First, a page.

To avoid a large public meeting, the Commissioners are recommending that comments be sent to the Commissioners by email: [email protected] The meeting can be watched live on Ravalli County’s website at https://ravalli.us/493/Live-and-Archived-Meetings-Audio-Video.
On March 21, the day following the County emergency declaration and the State directive closing certain businesses, the first confirmed case of coronavirus in Ravalli County was reported.
Dr. Calderwood, the county’s Incident Commander, said, “We knew the virus would eventually get to Ravalli County. We are prepared, and we are taking steps to help ensure the health and safety of our citizens.” Several “imperatives” were listed in the announcement:
1. Everyone should stay home as much as possible and avoid ALL nonessential public activities. Continue to practice 6 feet social distancing.
2. Avoid overwhelming our medical system. Stay home unless you are short of breath or otherwise need urgent care. Call your provider or public health with other questions: 888-333-0461.
3. People living in communal settings such as nursing homes, assisted living, independent senior living apartments and group homes should stay in the residences. Managers should facilitate and take supportive steps such as arranging for grocery shopping.
4. Wash hands and frequently touched surface regularly and avoid touching your face without clean hands.
The County Health Department is organizing a volunteer group of citizens to help provide assistance with grocery shopping and possibly other community services such as cleaning public facilities.
“There are people that may feel uncomfortable being in public at this time due to the risk of exposure. We would like to make staying home easier and safer,” stated the IMT update. “We, the IMT and your county officials value all of our residents and what they have to offer our community.”
Volunteers must be 18 to 25 years old, have their own transportation, live in a household without dependents, or older housemates, and available to work several hours. Call 406-375-6672. The reason an age-criteria was established is to limit the risk/exposure of a higher risk population.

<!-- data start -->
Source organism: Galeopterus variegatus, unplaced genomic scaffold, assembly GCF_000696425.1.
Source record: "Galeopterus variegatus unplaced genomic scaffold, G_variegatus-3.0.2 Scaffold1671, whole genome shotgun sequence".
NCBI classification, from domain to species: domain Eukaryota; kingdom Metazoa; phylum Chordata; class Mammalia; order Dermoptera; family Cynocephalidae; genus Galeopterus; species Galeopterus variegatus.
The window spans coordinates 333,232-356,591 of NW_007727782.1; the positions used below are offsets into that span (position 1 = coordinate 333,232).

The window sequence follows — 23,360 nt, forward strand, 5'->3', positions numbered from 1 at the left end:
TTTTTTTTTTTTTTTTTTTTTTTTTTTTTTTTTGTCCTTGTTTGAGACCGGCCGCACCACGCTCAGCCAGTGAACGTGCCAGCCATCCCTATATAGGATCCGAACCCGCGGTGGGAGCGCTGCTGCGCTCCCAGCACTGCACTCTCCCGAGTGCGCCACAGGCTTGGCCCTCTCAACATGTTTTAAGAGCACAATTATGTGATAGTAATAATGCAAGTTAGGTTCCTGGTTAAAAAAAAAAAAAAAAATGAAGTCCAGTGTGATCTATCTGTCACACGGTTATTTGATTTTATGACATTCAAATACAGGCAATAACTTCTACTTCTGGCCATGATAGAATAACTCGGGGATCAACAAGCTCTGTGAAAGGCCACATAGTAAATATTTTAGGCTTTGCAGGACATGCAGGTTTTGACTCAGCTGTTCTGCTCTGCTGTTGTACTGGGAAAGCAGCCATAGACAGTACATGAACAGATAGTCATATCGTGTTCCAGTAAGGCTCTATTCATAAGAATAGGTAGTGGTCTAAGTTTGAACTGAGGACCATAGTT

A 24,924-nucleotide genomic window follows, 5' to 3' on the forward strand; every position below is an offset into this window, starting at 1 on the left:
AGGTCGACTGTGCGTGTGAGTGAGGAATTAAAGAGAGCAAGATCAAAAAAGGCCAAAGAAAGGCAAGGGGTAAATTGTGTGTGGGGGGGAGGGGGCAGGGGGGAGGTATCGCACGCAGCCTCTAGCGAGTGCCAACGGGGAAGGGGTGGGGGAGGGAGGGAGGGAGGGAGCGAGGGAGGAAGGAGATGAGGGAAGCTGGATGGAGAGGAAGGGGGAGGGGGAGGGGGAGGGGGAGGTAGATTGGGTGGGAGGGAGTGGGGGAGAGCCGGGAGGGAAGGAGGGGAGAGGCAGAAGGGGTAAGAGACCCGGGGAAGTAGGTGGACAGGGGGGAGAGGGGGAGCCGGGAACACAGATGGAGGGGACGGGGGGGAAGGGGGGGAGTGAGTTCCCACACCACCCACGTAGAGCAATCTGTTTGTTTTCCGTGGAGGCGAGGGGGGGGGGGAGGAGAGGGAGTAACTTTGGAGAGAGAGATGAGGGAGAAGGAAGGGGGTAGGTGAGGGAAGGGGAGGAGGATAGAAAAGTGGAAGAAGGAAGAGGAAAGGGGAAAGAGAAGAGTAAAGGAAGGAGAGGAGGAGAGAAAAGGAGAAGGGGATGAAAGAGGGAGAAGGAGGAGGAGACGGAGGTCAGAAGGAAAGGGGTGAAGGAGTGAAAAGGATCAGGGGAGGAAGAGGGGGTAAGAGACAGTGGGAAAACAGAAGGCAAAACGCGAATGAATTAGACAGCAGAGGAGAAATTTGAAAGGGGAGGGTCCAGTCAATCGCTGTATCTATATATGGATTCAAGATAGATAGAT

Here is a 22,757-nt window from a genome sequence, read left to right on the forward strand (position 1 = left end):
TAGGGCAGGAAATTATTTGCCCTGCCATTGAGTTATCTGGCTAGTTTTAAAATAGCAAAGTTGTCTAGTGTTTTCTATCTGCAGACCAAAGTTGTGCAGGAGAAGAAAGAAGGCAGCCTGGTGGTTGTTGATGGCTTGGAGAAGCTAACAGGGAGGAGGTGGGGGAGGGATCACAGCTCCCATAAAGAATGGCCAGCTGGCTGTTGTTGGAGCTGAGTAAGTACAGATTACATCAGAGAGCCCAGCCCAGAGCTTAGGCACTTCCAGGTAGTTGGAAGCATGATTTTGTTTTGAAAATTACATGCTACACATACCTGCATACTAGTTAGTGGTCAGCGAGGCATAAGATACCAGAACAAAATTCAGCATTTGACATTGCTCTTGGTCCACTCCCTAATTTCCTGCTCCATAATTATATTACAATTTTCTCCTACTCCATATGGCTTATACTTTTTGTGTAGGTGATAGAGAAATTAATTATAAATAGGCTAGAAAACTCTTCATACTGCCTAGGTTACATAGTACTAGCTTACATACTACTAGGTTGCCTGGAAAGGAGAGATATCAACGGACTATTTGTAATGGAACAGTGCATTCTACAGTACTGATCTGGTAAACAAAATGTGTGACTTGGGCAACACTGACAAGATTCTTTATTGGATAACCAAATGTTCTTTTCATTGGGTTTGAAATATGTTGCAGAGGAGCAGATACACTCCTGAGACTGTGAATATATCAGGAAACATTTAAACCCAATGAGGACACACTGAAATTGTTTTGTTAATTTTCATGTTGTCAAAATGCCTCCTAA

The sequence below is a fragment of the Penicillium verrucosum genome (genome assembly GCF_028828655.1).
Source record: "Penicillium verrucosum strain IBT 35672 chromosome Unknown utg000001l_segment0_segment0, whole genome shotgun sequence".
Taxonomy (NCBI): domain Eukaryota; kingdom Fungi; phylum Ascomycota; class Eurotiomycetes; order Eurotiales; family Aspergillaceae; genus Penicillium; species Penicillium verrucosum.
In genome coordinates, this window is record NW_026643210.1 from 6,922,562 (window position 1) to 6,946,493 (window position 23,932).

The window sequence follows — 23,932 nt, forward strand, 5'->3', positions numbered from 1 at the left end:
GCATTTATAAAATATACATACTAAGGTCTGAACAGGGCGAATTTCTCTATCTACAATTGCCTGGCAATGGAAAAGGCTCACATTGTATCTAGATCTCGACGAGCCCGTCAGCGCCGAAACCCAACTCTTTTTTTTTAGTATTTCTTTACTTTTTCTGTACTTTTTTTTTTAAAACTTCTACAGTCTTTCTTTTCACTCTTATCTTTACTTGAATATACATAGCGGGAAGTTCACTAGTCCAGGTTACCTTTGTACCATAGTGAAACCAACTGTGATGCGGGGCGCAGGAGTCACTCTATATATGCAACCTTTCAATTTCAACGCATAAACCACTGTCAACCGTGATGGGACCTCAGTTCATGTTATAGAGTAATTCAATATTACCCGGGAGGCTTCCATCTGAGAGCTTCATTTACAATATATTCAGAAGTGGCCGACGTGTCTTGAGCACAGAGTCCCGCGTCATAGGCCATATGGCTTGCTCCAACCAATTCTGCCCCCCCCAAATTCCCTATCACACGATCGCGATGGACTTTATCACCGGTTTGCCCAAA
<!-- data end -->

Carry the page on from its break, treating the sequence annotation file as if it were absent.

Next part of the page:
Ravalli County Sheriff Steve Holton announced some temporary procedures that took effect on March 24th. Sheriff Holton said that to mitigate public and staff exposure, the following temporary changes will me made:
• Public fingerprinting is suspended until further notice.
• Civil process, Concealed Weapons, Offender Registration and other paperwork will be handled on an appointment basis. Anyone wishing to make an appointment should call the RCSO at 406-375-4060 .
• People who wish to make a non-emergent report with the Ravalli County Sheriff’s Office should remain at their homes and call 406-363-3033 .
• The main Sheriff’s Lobby and Detention Lobby will be restricted to four people at a time.
• The Jail Diversion Office will be restricted to two people at a time.
• Twice-a-day breath tests for the 24/7 program have been suspended. Offenders ordered to the 24/7 Sobriety Program are being supervised and monitored with remote breath and CAM bracelet technology.
In order to facilitate and make it as convenient as possible for people to transact business with the RCSO, appointments can be made with the RCSO from 6 a.m. to 5 p.m. Monday through Thursday, and from 8 a.m. to 7 p.m. on Fridays.
Jail Diversion is open and staffed from 8 to 5 Monday through Friday by appointment only.
The Ravalli County Detention Center is open by appointment only 8 to 5, Monday through Friday.
Sheriff Holton stated that the RCSO is working extremely hard to continue operating as normal. Patrol, Investigations, and Jail Operations are continuing with best practices in place to mitigate exposures to Sheriff’s staff and the public.
Sheriff Holton said, “The RCSO will continue to operate and provide public safety resources to the community. This pandemic is a new test and different than what we are used to as a community. That said, in every emergency or disaster that has happened in Ravalli County we respond as a community. I have watched as people once again reach out to their friends, families, and neighbors and take care of each other, and I am confident that it will continue.”